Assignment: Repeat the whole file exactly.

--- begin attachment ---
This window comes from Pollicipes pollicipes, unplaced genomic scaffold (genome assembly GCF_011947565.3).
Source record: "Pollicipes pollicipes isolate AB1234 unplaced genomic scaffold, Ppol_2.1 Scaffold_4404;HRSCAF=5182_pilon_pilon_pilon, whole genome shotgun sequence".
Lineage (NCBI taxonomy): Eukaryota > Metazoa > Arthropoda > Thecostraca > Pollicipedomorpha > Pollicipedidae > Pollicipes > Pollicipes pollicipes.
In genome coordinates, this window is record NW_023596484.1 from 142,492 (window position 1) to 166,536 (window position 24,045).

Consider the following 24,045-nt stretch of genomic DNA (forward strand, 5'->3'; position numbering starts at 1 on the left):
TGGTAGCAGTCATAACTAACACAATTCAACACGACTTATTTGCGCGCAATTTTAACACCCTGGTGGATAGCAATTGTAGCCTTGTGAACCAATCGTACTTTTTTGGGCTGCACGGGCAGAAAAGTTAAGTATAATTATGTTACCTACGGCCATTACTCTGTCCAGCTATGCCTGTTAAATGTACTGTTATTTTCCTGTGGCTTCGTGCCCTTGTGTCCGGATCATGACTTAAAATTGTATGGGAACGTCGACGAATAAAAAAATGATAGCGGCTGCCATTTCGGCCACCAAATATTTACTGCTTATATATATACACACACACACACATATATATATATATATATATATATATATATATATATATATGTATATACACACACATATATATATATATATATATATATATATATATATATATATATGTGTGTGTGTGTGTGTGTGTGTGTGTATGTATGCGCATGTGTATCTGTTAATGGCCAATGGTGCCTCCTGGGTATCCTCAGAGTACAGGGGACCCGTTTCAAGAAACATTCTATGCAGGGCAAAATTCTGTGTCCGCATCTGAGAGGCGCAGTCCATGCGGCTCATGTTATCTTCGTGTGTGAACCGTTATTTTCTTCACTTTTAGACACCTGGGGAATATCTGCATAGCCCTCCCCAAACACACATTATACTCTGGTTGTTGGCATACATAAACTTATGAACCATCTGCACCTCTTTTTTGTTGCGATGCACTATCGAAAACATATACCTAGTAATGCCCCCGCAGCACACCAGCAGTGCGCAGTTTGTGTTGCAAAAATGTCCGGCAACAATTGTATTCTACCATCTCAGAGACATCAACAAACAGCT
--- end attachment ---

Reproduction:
This window comes from Pollicipes pollicipes, unplaced genomic scaffold (genome assembly GCF_011947565.3).
Source record: "Pollicipes pollicipes isolate AB1234 unplaced genomic scaffold, Ppol_2.1 Scaffold_4404;HRSCAF=5182_pilon_pilon_pilon, whole genome shotgun sequence".
Lineage (NCBI taxonomy): Eukaryota > Metazoa > Arthropoda > Thecostraca > Pollicipedomorpha > Pollicipedidae > Pollicipes > Pollicipes pollicipes.
In genome coordinates, this window is record NW_023596484.1 from 142,492 (window position 1) to 166,536 (window position 24,045).

Consider the following 24,045-nt stretch of genomic DNA (forward strand, 5'->3'; position numbering starts at 1 on the left):
TGGTAGCAGTCATAACTAACACAATTCAACACGACTTATTTGCGCGCAATTTTAACACCCTGGTGGATAGCAATTGTAGCCTTGTGAACCAATCGTACTTTTTTGGGCTGCACGGGCAGAAAAGTTAAGTATAATTATGTTACCTACGGCCATTACTCTGTCCAGCTATGCCTGTTAAATGTACTGTTATTTTCCTGTGGCTTCGTGCCCTTGTGTCCGGATCATGACTTAAAATTGTATGGGAACGTCGACGAATAAAAAAATGATAGCGGCTGCCATTTCGGCCACCAAATATTTACTGCTTATATATATACACACACACACACATATATATATATATATATATATATATATATATATATATATGTATATACACACACATATATATATATATATATATATATATATATATATATATATATGTGTGTGTGTGTGTGTGTGTGTGTGTATGTATGCGCATGTGTATCTGTTAATGGCCAATGGTGCCTCCTGGGTATCCTCAGAGTACAGGGGACCCGTTTCAAGAAACATTCTATGCAGGGCAAAATTCTGTGTCCGCATCTGAGAGGCGCAGTCCATGCGGCTCATGTTATCTTCGTGTGTGAACCGTTATTTTCTTCACTTTTAGACACCTGGGGAATATCTGCATAGCCCTCCCCAAACACACATTATACTCTGGTTGTTGGCATACATAAACTTATGAACCATCTGCACCTCTTTTTTGTTGCGATGCACTATCGAAAACATATACCTAGTAATGCCCCCGCAGCACACCAGCAGTGCGCAGTTTGTGTTGCAAAAATGTCCGGCAACAATTGTATTCTACCATCTCAGAGACATCAACAAACAGCT